- Collecting real estate data from obscure and non-traditional sources.
- Creating an ongoing property data acquisition process/cycle.
- Building a comprehensive real estate data repository.
2. Standardization of property data
A property consultant and MLS site from the UK enhanced its brand credibility and customer experience by outsourcing real estate data tasks. A company proficient in leveraging Google Maps and Google Street View collected and standardized unstructured property data from many brochures and various agencies.
In the case of multiple listing services, where data is assumed to be structured, there are hundreds of sources with their own ways of structuring data and there’s no standardization. Even where such data is available in ready digital format, integrating listings from multiple sources becomes complicated and requires time.
Common tasks in the standardization of property data include:
- Data normalization
- Address normalization
- Normalization of geographic data (state, county, city, country, etc.)
- Assigning Zip codes and geographic indicators wherever possible
3. Rule-based property data validation and verification
Validation of real estate property data is extremely important from the angle of accuracy, compliance and data hygiene for analytical utility. Both manual and rule-based property data validation and verification are used for this purpose.
Outsourcing validation and verification of over 10 million records helped a US-based publisher of real estate periodicals increase circulation and enhance credibility by providing accurate insights and data to subscribers.
Common data validation tasks include:
- Postal address validation
- Demographic validation
- GIS data validation
- Reverse phone lookup
- IP address validation
- Property data validation
- Agent data validation
- Mobile and email validation
4. Property data enrichment
Both traditional and non-traditional property data requirements have increased the workload of data aggregators. Property datasets may now require enrichment with new data such as crime statistics, building footprint, weather patterns, traffic statistics, etc.
Common data enrichment tasks include:
- Sociographic, demographic, and other relevant data in public records.
- Residential, commercial, financial, geospatial, and rental information.
- Filling cross-property fields with data from multiple MLS listings.
- Addition of images and other attachments.
- Identification of missing fields, the addition of relevant values, and reaching a zero missing-value status.
5. Continuous listing updates
The threat of data decay looms over the operations of every real estate data aggregator. So, they put automated systems in place, creating continuous data cycles to update, validate, and enrich property listings.
Real estate outsourcing services set up an autonomous data process to search and collect property information from 1,350+ multiple listing services. It helped the New York-based real estate portal to provide an easy-to-access database to clients across counties.
Thankfully, most current real estate data is public and digitally available to aggregators who have automated data monitoring capabilities. They can set up reliable systems to detect any information change or outlier as soon as they appear on the digital horizon.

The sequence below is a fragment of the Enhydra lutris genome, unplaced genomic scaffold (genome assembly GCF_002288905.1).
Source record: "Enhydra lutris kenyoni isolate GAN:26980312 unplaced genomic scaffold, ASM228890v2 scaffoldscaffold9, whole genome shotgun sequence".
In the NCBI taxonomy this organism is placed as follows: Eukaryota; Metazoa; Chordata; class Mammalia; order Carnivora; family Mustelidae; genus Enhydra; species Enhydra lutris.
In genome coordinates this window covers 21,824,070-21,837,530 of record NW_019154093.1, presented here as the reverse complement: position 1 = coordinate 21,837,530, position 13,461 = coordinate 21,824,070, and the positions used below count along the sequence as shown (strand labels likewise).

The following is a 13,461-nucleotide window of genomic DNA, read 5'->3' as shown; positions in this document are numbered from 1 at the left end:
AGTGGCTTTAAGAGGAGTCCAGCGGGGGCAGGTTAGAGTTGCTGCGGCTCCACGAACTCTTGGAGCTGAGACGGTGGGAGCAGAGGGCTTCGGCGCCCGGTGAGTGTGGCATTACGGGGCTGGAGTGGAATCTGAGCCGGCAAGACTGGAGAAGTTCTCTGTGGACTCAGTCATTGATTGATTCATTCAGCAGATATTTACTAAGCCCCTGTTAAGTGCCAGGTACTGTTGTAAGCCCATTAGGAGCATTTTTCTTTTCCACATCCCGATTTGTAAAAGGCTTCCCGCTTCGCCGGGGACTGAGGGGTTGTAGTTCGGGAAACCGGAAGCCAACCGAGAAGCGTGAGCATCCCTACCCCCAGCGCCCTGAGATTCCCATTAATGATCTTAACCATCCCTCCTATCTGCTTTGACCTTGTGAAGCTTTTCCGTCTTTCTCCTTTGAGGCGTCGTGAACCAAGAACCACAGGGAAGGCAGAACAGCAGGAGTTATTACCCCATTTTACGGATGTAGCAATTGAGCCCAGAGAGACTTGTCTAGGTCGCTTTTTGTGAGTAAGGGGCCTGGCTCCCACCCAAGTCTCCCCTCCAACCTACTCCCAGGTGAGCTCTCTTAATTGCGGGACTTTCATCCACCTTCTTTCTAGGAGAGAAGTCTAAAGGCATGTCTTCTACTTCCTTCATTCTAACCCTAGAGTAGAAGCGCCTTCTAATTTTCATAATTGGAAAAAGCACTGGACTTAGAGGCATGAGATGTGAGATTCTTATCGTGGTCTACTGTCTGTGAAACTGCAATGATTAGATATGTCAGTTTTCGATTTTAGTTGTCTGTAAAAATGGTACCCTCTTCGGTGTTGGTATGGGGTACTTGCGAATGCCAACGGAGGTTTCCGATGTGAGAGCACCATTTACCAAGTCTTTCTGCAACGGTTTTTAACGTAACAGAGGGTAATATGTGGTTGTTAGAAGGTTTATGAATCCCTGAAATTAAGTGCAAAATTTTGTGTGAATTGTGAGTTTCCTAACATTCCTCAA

Common tasks associated with a continuous update of listings include:
- Ongoing and accurate property listing management
- Leveraging macros and business rules to update the database with relevant transactional values in real-time
- Capturing and updating pricing fluctuations/asset valuation
- Automated tracking and monitoring of changes in existing data
- Removal of redundant and obsolete data from the database on the go
Deploy technology advancements to grow profitably
Artificial intelligence (AI) and Machine learning (ML) models are revolutionizing the real estate industry. The opportunities that AI comes with are already assisting listing sites to understand and dissect data for securing sales. ML algorithms help realtors to assess and note down key features of properties in a particular area that are likely to affect the selling price.
They can program ML models to accumulate data on interior features inside a house, categorize them, and then correlate them to the value of the property. Similarly, natural language processing (NLP) can be leveraged to determine ideal clients for a specific property by matching people with their desired property through high-value touchpoints. Property listing sites can use expert help to deploy computer vision technology to plan and organize listing images to improve user experience.
All these require skilled resources which are difficult to manage in-house. These tasks are time-consuming and require a high level of attention and diligence, hence better outsourced to property data management experts.
As all modern industry sectors are adopting data-driven mindsets, real estate developers or investors are not the only people looking for real estate data. Insurers, builders, engineers, architects, etc., in the real estate arena now use data-driven solutions that require a wider and varied range of contextual data on top of traditional information.
To stay competitive, real estate data aggregators thus have to weave in huge amounts of available and disparate data and remain always in need of quality support. Therefore, real estate data aggregators should outsource demanding tasks to real estate support services. It helps them to ensure business growth by freeing up core resources and using them wherever they are needed most.